In both cases though, so whether I’m sanding by hand with a quarter of a sheet of paper or I take this quarter sheet and I put it on this sander, in both cases, I need to have a quarter sheet. This is a full sheet of sandpaper. This is the way it comes when you buy it eight and a half by 11 in size, just like a regular sheet of paper. But you shouldn’t use scissors to cut this into quarters. I mean, it’s unnecessary. You got to find the scissors, you got to use the scissors and it also dulls the scissors. But if you just fold it in half like I’ve shown you here and then you take a sharp edge, any kind of a sharp edge. It doesn’t matter, a table or machine or just a scrap of wood like this, and you just put it over. That sharp edge is going to do a really nice job of tearing that for you. It’s good. You can double up. When you have the two halves you can… There you go. You’re all set for a while.
The actual sanding, it’s not difficult to do this well, but there are a few pitfalls that I want to warn you about. So unlike when I was coating this where I really benefited from light coming in at a shallow angle so I could see where I coated and where I hadn’t coated, that’s not so important for sanding between coats. Because well, as you’ll see, you can really see where you sanded. That’s it. All of a sudden that’s gone from quite rough to amazingly smooth. Really, really smooth, and look at how that’s powdered up. That’s exactly what you want to see.
Bad quality urethane never gets dry enough so that it will form powder like this. It’ll get kind of gummy and it’ll leave little streaks of gumminess on the sandpaper. You don’t want to see that. That can be caused if urethane hasn’t been allowed to dry long enough. But more often than not it’s because the urethane it isn’t that good quality. The urethanes that I’m recommending here never do that. So you don’t have to worry.
I’m going to use this next and really there’s no need for me to use it here, but I’m just going to show you how it works. Just to mention again how useful it is on larger surfaces. Oh, that’s it. If this was a piece of furniture and say I had finished an edge somewhere, I wouldn’t use the quarter sheet finishing sander on the edge even if I had a lot of edges to do, just because it’s so easy for the sander to tip to one side maybe, go right through the finish. Round over the corner that shouldn’t be rounded for instance. So whenever I have edges or any narrow surfaces, I’m going to do it by hand.
Now this is not a sanded surface. It’s not a finished surface, but this is the way I would do it. Just holding it like this with my thumb, applying some pressure and that’s just about all it’s going to take. Now, the next major step here is to put on another coat of urethane and I’ll show you about that later. But before we do that, I think you can imagine that we need to make this perfectly clean. I could go at this with a tack rag. A tack rag is just kind of a sticky rag that’s sold for preparing surfaces before finishing. It’s often used in the auto industry. I don’t really like tack rags though when I have vacuum at my disposal.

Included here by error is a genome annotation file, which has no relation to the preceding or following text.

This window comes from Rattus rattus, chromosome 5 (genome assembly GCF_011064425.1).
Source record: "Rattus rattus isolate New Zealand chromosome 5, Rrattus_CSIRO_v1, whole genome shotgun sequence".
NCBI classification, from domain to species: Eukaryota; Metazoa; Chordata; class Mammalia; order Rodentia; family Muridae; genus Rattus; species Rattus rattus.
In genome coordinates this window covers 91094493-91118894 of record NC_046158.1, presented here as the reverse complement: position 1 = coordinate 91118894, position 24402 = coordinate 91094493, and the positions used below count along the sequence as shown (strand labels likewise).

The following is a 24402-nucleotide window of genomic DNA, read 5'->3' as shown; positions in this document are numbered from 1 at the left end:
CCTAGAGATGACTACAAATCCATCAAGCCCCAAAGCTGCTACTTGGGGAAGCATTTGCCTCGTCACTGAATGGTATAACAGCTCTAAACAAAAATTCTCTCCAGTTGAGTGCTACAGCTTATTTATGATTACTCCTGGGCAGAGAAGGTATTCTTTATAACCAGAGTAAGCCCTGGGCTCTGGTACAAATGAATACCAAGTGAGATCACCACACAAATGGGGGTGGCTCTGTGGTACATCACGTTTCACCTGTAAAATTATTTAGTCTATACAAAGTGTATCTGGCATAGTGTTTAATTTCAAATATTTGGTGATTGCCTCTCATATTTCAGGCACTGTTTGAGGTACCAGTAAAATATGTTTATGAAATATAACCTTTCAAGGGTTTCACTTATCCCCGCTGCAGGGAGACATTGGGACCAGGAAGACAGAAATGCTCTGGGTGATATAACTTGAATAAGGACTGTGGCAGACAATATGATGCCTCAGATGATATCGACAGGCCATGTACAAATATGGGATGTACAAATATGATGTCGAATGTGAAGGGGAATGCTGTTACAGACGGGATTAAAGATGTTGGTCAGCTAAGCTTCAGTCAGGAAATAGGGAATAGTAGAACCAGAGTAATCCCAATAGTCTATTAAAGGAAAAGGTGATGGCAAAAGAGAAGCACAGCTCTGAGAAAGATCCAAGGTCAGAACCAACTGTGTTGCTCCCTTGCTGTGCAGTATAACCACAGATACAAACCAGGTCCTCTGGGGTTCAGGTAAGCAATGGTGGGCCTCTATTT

Cleaning After Sanding
So here in my workshop, I have a central vac. Use it mostly for preparing for finishes actually, but you can use a regular household vac, a ShopVac. It doesn’t matter. You just want to put a bristle brush on it and watch what happens here when I suck up all this dust. Now that is ready to go. That’s ready to go for our second coat. Beautifully smooth and inviting to the touch. That’s going to get even better once we get the second coat on and we start to work that down a little bit too.
But sanding between coats, absolutely vital for any kind of a film forming urethane finish. I also happen to use it on wipe on poly finishes, which don’t really form a film to the same extent, but they do cause the surface fibers to rise up and get kind of fuzzy and hardened. So sanding between coats, it’s the wood finisher’s best friend. I almost forgot one thing. When you’re sanding small things like this between coats, it’s always a good idea to do it on some sort of a resilient surface. So that’s why I have this piece of foam here. You can see it’s kind of high mileage foam. I’ve used it for a lot of jobs where I don’t want the surface I’m working on to mar my wood. If we were working on a free standing cabinet or something like that, sanding between coats there, well, this wouldn’t make any sense because the thing’s standing in midair and we’re working it that way.
But it’s not unusual if you’re making a shelf, finishing a shelf, say, or some smaller wooded item that both sides of something need to be smooth and presentable. Just the sanding I had done just now, if I had done it on this wood surface here, well, I guarantee you that the underside of the wood would’ve been marred because there’s just glue bumps here and all kinds of things. But the foam side steps all that because it’s got a little bit of give to it. You don’t necessarily need to use a piece of foam. Three or four layers of a blanket folded on itself, an old shop blanket something that you don’t mind getting dirty and dusty that works too. But just remember that when you’re sanding, and this applies to sanding between coats or even standing wood for the first time before you even get to the finishing process, you want some sort of resilient surface that’s clean and smooth with no bumps on it. It’s not going to cause any damage to the wood.
Taking this precaution is especially important when I’m sanding with an electric sander, that’s imparting a kind of a vibration to the wood. If that vibration is coupled with something hard underneath a little bump or nub or something, then that’s definitely going to mar the wood. An old piece of carpet, that’s another great idea. Just anything soft to keep this protected, especially if you’re using electric sanders.